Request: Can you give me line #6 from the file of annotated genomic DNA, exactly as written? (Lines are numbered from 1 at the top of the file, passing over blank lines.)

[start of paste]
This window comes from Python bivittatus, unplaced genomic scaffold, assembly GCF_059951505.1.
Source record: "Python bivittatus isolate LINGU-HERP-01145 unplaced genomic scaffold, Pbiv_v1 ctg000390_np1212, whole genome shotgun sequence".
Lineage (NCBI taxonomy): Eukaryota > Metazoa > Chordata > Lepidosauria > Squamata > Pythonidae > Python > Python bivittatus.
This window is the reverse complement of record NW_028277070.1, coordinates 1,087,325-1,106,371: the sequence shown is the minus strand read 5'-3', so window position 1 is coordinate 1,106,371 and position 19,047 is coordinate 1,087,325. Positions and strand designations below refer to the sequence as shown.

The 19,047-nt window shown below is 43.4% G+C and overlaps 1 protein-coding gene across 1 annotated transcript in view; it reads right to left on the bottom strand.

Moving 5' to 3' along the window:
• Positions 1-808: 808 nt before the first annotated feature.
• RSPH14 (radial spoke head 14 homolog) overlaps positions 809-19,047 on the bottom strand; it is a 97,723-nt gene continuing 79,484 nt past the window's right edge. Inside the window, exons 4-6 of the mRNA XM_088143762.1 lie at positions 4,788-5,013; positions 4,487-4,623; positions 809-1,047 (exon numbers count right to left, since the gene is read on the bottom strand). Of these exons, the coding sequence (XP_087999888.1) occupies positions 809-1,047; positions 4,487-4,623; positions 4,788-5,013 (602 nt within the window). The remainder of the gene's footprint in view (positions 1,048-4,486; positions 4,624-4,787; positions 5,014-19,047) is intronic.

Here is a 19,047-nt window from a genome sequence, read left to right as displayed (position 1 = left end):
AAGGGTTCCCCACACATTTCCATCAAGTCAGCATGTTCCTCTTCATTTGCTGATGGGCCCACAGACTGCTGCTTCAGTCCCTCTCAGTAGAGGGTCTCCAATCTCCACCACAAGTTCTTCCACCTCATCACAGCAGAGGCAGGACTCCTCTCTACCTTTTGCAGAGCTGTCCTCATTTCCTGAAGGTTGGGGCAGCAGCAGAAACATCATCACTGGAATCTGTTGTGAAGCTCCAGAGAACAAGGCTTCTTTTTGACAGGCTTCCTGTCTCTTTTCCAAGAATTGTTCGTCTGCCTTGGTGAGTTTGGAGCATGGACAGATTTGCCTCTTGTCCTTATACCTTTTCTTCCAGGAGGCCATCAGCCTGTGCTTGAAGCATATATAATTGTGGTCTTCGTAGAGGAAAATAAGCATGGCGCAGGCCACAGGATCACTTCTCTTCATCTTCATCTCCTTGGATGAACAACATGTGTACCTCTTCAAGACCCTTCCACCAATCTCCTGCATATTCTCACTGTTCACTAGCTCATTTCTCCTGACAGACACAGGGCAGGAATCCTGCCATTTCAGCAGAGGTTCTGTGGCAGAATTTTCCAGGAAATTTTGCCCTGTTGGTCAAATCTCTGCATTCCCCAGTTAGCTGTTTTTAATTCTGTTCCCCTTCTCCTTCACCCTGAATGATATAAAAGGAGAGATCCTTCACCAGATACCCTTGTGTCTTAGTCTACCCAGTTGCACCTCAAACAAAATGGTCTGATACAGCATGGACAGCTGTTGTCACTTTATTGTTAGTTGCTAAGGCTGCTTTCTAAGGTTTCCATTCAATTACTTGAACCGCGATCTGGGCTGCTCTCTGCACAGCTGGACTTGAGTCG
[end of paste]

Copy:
Moving 5' to 3' along the window: